At the very beginning it can be hard, even impossible, to take in the terrible news that the person you love has died. At this point, shock takes over.
I will never forget the call from my youngest son Stefan on 21st December 2019 saying that his brother was "gone". I didn't understand what he was telling me. Bizarrely, my mind pictured Anton leaving his flat with a suitcase, an image that has also never left me. When I did finally comprehend what I was being told, I simply could not take it in. My brain just seemed unable to compute that information. Wherever you are on your personal journey, those first moments will always be with you. They are not something any of us could ever forget.
The shock is protective to an extent; it shields us from what our minds cannot bear to know. We shut down. Our brains cease to function. There's a sense of unreality; a sense of "This cannot be happening to me". I remember thinking for a long time that I felt like I had woken up in someone else's nightmare. I kept shaking my head, as if to say "No! No! I will not allow this to be true".
We all find our ways to survive those dreadful hours and days following the cataclysmic news that our loved one has died. Without the capacity to think constructively, we simply act in ways that feel right to us at the time. From obsessively cleaning the house, to not leaving our bed for days on end. From talking non-stop to being incapable of uttering a word. Anything and everything is possible. Our minds and bodies are just coping in the only way they know how. We all have different needs and different ways of expressing what we need.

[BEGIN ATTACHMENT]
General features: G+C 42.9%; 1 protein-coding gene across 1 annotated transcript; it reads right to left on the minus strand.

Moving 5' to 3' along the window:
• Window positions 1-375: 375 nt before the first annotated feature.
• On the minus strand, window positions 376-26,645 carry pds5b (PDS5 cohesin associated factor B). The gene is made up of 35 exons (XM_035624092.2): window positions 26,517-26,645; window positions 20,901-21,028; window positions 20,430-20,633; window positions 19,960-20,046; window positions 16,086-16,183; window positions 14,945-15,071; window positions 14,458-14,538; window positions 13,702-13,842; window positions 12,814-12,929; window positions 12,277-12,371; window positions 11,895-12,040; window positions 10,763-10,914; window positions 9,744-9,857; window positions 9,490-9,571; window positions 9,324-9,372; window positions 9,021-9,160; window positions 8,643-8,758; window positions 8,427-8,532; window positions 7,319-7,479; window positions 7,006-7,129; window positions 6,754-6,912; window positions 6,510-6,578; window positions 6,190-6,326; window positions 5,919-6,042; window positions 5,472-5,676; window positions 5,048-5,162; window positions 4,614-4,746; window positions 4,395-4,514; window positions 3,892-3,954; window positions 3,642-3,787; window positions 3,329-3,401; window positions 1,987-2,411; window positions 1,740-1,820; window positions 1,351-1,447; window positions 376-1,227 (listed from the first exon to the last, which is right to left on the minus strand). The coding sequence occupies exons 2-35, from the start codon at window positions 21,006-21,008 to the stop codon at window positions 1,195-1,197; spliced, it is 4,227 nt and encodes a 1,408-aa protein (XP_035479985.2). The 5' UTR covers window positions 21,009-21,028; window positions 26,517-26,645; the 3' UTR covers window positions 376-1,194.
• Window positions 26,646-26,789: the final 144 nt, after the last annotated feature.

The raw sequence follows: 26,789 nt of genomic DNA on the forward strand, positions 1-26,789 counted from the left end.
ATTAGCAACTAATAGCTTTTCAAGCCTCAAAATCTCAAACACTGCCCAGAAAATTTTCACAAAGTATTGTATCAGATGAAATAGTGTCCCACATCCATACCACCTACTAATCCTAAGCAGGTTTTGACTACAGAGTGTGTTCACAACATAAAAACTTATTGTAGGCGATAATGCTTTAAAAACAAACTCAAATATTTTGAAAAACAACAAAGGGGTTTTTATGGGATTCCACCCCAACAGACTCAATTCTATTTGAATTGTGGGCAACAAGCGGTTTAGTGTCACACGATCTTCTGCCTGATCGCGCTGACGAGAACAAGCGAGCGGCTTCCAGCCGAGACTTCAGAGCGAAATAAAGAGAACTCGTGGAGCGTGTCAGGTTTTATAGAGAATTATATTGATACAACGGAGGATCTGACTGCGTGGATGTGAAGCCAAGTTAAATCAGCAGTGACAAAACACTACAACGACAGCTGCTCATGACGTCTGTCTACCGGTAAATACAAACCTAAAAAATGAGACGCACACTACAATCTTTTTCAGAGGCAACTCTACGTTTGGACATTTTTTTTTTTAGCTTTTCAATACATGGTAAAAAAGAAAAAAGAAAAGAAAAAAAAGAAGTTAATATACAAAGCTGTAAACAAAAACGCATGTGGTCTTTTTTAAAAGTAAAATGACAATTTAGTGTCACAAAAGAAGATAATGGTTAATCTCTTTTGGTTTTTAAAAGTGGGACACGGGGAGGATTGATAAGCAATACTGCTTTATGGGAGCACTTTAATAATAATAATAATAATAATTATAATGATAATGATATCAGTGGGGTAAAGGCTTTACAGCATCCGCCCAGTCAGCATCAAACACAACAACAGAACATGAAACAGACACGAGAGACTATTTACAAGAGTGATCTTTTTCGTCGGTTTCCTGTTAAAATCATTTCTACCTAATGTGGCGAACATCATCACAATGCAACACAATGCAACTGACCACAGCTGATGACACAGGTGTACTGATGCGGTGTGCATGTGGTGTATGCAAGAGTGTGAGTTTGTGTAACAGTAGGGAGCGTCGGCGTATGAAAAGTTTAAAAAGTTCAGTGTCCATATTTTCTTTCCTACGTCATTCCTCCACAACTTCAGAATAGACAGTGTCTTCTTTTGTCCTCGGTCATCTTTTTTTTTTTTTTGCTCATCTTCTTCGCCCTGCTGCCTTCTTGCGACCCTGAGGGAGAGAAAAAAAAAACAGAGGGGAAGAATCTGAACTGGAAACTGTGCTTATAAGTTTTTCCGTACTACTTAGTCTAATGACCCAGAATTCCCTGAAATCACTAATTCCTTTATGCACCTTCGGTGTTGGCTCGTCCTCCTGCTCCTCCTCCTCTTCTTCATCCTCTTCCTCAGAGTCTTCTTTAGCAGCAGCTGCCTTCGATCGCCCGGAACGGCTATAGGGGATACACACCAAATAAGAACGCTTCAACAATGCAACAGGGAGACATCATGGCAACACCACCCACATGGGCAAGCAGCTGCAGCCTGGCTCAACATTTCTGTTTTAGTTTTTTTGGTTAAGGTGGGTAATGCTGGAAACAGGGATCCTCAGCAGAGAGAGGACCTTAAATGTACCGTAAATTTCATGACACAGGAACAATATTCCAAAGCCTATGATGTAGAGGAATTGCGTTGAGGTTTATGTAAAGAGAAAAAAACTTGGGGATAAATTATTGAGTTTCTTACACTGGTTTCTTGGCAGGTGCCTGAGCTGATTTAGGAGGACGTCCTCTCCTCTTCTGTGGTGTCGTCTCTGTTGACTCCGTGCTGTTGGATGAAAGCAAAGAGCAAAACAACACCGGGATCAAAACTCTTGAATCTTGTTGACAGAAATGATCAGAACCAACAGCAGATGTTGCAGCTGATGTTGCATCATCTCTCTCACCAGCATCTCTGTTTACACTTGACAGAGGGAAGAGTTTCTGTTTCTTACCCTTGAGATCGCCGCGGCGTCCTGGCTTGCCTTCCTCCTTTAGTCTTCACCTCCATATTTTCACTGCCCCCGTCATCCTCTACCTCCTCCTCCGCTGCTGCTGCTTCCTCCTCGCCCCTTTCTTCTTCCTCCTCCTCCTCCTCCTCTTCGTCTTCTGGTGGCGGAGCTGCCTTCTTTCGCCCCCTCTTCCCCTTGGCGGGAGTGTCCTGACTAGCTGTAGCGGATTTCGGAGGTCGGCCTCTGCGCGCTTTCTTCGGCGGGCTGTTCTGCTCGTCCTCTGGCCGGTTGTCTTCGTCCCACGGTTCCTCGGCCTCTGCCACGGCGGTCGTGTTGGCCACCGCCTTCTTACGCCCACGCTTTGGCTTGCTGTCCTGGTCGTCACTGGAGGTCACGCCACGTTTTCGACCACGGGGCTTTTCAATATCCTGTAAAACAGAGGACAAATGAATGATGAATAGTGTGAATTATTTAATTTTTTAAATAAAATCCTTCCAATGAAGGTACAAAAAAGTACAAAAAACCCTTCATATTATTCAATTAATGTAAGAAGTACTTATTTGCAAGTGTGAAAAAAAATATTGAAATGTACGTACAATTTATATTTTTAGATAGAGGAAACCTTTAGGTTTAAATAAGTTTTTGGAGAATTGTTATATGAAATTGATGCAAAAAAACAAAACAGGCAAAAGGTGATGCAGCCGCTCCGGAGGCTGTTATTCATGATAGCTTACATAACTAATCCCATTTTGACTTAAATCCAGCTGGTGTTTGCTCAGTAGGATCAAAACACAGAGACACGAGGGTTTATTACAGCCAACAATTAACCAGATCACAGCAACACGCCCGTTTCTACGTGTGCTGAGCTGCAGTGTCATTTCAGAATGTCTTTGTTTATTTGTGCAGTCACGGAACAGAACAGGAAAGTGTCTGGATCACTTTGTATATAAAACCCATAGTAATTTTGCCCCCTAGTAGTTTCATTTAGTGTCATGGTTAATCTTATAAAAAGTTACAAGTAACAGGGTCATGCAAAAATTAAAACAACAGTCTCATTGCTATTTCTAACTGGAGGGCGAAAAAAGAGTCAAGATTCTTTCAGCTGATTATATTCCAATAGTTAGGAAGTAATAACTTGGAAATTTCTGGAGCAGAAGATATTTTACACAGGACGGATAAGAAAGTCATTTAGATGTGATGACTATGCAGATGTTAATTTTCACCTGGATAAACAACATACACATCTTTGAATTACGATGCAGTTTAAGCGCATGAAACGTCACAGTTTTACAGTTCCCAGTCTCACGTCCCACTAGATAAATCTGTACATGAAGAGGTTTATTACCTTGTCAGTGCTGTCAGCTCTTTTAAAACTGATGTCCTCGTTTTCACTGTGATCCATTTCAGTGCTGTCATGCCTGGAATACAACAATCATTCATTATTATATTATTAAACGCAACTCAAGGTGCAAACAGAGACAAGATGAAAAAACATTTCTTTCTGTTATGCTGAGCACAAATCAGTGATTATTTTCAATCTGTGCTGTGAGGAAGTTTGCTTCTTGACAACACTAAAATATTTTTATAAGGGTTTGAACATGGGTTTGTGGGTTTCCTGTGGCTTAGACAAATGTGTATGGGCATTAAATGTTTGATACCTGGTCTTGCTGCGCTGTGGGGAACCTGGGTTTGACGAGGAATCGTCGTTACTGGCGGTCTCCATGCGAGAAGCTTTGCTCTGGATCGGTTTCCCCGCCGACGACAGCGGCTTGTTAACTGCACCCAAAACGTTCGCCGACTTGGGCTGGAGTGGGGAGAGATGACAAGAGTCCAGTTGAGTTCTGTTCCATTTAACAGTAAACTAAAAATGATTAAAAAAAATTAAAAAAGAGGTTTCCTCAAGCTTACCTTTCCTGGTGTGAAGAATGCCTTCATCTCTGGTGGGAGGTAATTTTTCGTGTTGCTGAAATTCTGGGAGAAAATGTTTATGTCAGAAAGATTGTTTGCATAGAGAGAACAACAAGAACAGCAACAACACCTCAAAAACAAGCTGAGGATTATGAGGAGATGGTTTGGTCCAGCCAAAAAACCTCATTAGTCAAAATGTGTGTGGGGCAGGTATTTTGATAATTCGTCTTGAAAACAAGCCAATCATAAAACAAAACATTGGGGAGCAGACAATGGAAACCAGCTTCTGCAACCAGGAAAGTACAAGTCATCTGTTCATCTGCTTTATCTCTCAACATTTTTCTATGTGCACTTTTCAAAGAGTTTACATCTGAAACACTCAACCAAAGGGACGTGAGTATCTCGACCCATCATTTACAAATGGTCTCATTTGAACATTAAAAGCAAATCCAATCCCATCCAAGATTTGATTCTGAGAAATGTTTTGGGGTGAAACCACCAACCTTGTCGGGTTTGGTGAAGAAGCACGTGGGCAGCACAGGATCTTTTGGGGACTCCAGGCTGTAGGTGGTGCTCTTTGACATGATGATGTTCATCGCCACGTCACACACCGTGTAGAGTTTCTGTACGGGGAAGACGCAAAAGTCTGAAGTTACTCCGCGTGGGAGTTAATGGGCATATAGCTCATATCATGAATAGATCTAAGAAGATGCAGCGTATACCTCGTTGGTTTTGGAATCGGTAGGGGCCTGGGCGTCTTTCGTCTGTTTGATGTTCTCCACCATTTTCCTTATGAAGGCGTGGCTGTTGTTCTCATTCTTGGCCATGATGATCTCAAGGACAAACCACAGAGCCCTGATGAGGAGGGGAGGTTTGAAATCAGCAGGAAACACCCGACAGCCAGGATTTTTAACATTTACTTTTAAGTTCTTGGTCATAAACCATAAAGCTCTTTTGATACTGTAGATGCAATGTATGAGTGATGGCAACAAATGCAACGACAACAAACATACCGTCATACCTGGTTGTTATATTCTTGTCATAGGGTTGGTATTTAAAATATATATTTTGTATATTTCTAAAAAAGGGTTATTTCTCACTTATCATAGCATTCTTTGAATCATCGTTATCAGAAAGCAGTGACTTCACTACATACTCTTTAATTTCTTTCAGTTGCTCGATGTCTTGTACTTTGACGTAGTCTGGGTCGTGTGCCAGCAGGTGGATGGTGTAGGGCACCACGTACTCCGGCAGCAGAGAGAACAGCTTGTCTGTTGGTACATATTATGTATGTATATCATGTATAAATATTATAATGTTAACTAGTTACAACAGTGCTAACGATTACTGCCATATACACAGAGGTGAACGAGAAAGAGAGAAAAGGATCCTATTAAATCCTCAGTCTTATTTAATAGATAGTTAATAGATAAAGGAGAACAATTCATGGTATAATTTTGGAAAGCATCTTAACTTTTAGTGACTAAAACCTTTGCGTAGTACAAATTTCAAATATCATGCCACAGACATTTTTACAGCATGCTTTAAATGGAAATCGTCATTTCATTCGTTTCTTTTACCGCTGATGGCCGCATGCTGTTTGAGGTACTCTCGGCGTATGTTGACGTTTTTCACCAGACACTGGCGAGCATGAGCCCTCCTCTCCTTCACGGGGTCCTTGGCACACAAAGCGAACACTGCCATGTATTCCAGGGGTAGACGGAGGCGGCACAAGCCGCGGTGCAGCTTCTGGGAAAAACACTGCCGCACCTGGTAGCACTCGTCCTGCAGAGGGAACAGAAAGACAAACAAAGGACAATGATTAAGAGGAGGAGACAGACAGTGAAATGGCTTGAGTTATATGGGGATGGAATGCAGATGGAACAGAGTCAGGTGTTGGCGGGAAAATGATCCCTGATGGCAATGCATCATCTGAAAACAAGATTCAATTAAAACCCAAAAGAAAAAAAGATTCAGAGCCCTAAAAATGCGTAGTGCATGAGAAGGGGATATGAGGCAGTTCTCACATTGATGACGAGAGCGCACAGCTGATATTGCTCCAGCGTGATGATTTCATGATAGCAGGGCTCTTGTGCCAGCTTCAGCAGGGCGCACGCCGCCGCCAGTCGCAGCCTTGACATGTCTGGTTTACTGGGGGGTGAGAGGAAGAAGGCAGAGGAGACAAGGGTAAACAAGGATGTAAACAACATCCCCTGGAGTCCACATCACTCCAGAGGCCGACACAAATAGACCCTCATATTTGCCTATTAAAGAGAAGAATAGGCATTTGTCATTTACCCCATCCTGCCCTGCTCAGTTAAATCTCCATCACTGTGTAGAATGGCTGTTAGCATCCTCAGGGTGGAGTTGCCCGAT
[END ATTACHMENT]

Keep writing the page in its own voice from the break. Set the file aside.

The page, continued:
Sometimes we don't even know what we need... that's ok too. In time that will come.
Don't feel you have to do anything you don't absolutely need to do.
If the future seems overwhelming, try not to think about it today. There will be time for that later. For now, just try to take care of yourself, one tiny step at a time.